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Re: [css3-values] using 'cycle()' with other values

From: Tab Atkins Jr. <jackalmage@gmail.com>
Date: Mon, 9 Apr 2012 11:45:59 -0700
Message-ID: <CAAWBYDCbsohZvEQNSfuyuhs=a_yHB=WcUrAyanbFRfsP7Ux2YA@mail.gmail.com>
To: "Kang-Hao (Kenny) Lu" <kennyluck@csail.mit.edu>
Cc: WWW Style <www-style@w3.org>
On Mon, Apr 9, 2012 at 11:05 AM, Kang-Hao (Kenny) Lu
<kennyluck@csail.mit.edu> wrote:
> (I'll send a strawman proposal for a new definition of 'cycle()' soon,
> but this is a small issue for the current definition so I'll just raise
> it now.)
>
> The description of cycle() says
>
>  # The value returned by ‘cycle()’ must be determined by comparing
>  # the inherited value I (the computed value on the parent, or, for
>  # the root, the initial value) to the computed values Cn returned by
>  # the n-th argument to ‘cycle()’. For the earliest Cn such that
>  # Cn = I, the value returned by cycle is Cn+1. However, if this Cn is
>  # the last value, or if there are no Cn that equal I, the computed
>  # value of the first value is returned instead.
>
> First of all, I think this meant to say s/the initial value/the computed
> value of the initial value/. Secondly, ignoring shorthand properties at
> the moment, for even longhands the current description seems
> underspecified for cases when cycle() is used with other values. For
> example, I interpret the current description as follows:
>
> cascaded value -> computed value (take, say, 'content' as an example)
>
> "x" -> "x"
> cycle("x", "y") "z" -> "y" "z"
> cycle("x", "y") "z" -> "x" "z"
> cycle("x", "y") "z" -> "x" "z" (because "x" "z" != "x")
> ...

Yes, this example is correct.

> I don't think authors would expect this, so the above description should
> be changed to explain that Cn is the whole value, like
>
>  | The value returned by ‘cycle()’ must be determined by comparing
>  | the inherited value I (the computed value on the parent, or, for
>  | the root, the initial value) to the computed values Cn formed by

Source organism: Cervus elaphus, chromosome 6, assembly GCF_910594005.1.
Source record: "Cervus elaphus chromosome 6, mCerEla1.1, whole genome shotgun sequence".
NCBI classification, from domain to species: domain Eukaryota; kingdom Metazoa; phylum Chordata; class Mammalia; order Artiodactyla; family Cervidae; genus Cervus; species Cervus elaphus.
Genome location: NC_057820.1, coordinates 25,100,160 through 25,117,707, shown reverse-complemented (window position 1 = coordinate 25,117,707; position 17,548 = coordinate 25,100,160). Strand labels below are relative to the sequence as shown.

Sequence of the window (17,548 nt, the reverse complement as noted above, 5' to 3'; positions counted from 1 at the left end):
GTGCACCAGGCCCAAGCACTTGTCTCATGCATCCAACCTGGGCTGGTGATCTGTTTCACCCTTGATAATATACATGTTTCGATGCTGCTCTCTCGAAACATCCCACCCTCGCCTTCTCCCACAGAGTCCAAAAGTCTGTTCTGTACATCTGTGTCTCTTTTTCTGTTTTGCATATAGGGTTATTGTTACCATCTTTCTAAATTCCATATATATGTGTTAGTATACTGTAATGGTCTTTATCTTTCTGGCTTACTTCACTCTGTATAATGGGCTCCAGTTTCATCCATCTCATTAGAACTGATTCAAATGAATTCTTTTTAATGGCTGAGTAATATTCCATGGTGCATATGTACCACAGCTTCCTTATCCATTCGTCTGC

>  | using the n-th argument of each ‘cycle()’ in the same
>  | declaration. For the earliest Cn such that Cn = I, the value
>  | returned by each ‘cycle()’ in the same declaration is the n+1-th
>  | argument. However, if this n is the length of the arguments, or if
>  | there are no Cn that equal I, the first value is returned instead.
>
> with
>
>  | A declaration with two ‘cycle()’ of different number of arguments
>  | is invalid.
>
> . Otherwise, the spec should just say that cycle() cannot be used with
> other values (which doesn't seem bad too because there might be other
> interesting way to interpret a declaration with multiple cycle()) .

There's *potentially* good uses for cycle() combined with other things
(if you're very careful, it can be used as a limited form of 'switch'
against the inherited value), but that's pretty minor, so I wouldn't
be overly sad to see us restrict cycle() to only be used all by itself
in a declaration, like we do with 'initial' and 'inherit'.

> By the way, does
>
>  # The ‘cycle()’ notation is not allowed to be nested; nor may it
>  # contain ‘attr()’ or ‘calc()’ notations.
>
> mean that cycle() is valid as a default value of attr()? I am not quite
> sure what exactly "nested" means here.

Yes, cycle() may be used as a default value of attr().  "Nesting" here
means "nested inside of itself".

~TJ
Received on Monday, 9 April 2012 18:46:53 GMT

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